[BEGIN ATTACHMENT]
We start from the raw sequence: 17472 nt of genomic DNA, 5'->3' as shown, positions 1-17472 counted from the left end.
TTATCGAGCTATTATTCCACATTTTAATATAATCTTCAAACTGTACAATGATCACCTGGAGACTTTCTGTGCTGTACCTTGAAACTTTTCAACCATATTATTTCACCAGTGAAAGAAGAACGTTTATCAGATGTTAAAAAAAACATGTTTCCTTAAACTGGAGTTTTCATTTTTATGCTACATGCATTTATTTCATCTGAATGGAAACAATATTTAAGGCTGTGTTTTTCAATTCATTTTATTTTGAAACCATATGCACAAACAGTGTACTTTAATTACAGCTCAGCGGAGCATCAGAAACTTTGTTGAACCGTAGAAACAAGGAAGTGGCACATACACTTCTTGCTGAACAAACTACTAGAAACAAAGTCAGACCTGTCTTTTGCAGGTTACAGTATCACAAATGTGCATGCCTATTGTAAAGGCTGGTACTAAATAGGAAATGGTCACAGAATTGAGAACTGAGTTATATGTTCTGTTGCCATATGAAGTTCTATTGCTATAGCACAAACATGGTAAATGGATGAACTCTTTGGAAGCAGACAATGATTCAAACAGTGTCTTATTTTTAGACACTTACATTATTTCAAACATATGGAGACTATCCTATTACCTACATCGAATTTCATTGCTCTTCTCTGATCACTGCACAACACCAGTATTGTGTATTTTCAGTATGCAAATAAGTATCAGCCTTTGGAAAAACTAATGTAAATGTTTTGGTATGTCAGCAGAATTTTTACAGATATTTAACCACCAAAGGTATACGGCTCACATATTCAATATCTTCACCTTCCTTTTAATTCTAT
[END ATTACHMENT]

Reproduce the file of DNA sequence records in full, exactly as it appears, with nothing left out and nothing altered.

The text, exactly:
We start from the raw sequence: 17472 nt of genomic DNA, 5'->3' as shown, positions 1-17472 counted from the left end.
TTATCGAGCTATTATTCCACATTTTAATATAATCTTCAAACTGTACAATGATCACCTGGAGACTTTCTGTGCTGTACCTTGAAACTTTTCAACCATATTATTTCACCAGTGAAAGAAGAACGTTTATCAGATGTTAAAAAAAACATGTTTCCTTAAACTGGAGTTTTCATTTTTATGCTACATGCATTTATTTCATCTGAATGGAAACAATATTTAAGGCTGTGTTTTTCAATTCATTTTATTTTGAAACCATATGCACAAACAGTGTACTTTAATTACAGCTCAGCGGAGCATCAGAAACTTTGTTGAACCGTAGAAACAAGGAAGTGGCACATACACTTCTTGCTGAACAAACTACTAGAAACAAAGTCAGACCTGTCTTTTGCAGGTTACAGTATCACAAATGTGCATGCCTATTGTAAAGGCTGGTACTAAATAGGAAATGGTCACAGAATTGAGAACTGAGTTATATGTTCTGTTGCCATATGAAGTTCTATTGCTATAGCACAAACATGGTAAATGGATGAACTCTTTGGAAGCAGACAATGATTCAAACAGTGTCTTATTTTTAGACACTTACATTATTTCAAACATATGGAGACTATCCTATTACCTACATCGAATTTCATTGCTCTTCTCTGATCACTGCACAACACCAGTATTGTGTATTTTCAGTATGCAAATAAGTATCAGCCTTTGGAAAAACTAATGTAAATGTTTTGGTATGTCAGCAGAATTTTTACAGATATTTAACCACCAAAGGTATACGGCTCACATATTCAATATCTTCACCTTCCTTTTAATTCTAT